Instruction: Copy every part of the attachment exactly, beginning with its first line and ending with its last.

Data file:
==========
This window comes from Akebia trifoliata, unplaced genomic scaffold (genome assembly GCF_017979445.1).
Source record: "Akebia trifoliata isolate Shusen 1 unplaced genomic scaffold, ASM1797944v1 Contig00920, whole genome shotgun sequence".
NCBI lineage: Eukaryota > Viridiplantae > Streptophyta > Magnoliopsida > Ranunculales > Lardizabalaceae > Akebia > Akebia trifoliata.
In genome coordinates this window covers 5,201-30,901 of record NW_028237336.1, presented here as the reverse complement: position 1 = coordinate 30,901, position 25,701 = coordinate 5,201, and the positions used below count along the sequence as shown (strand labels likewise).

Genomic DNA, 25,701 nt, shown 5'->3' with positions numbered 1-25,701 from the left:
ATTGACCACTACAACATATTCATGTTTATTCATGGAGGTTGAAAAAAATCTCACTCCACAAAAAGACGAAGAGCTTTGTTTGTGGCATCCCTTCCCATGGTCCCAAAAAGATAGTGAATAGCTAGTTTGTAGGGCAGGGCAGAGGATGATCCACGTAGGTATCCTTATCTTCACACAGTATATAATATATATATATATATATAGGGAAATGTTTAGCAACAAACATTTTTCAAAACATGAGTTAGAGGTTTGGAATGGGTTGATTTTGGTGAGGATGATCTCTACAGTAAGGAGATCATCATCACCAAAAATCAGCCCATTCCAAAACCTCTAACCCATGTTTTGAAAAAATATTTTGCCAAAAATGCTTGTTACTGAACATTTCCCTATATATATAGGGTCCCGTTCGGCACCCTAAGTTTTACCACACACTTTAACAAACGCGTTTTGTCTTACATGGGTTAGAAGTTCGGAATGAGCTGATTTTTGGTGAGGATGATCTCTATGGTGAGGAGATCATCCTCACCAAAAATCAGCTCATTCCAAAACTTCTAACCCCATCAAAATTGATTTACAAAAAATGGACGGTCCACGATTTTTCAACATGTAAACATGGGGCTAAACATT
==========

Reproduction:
This window comes from Akebia trifoliata, unplaced genomic scaffold (genome assembly GCF_017979445.1).
Source record: "Akebia trifoliata isolate Shusen 1 unplaced genomic scaffold, ASM1797944v1 Contig00920, whole genome shotgun sequence".
NCBI lineage: Eukaryota > Viridiplantae > Streptophyta > Magnoliopsida > Ranunculales > Lardizabalaceae > Akebia > Akebia trifoliata.
In genome coordinates this window covers 5,201-30,901 of record NW_028237336.1, presented here as the reverse complement: position 1 = coordinate 30,901, position 25,701 = coordinate 5,201, and the positions used below count along the sequence as shown (strand labels likewise).

Genomic DNA, 25,701 nt, shown 5'->3' with positions numbered 1-25,701 from the left:
ATTGACCACTACAACATATTCATGTTTATTCATGGAGGTTGAAAAAAATCTCACTCCACAAAAAGACGAAGAGCTTTGTTTGTGGCATCCCTTCCCATGGTCCCAAAAAGATAGTGAATAGCTAGTTTGTAGGGCAGGGCAGAGGATGATCCACGTAGGTATCCTTATCTTCACACAGTATATAATATATATATATATATATAGGGAAATGTTTAGCAACAAACATTTTTCAAAACATGAGTTAGAGGTTTGGAATGGGTTGATTTTGGTGAGGATGATCTCTACAGTAAGGAGATCATCATCACCAAAAATCAGCCCATTCCAAAACCTCTAACCCATGTTTTGAAAAAATATTTTGCCAAAAATGCTTGTTACTGAACATTTCCCTATATATATAGGGTCCCGTTCGGCACCCTAAGTTTTACCACACACTTTAACAAACGCGTTTTGTCTTACATGGGTTAGAAGTTCGGAATGAGCTGATTTTTGGTGAGGATGATCTCTATGGTGAGGAGATCATCCTCACCAAAAATCAGCTCATTCCAAAACTTCTAACCCCATCAAAATTGATTTACAAAAAATGGACGGTCCACGATTTTTCAACATGTAAACATGGGGCTAAACATT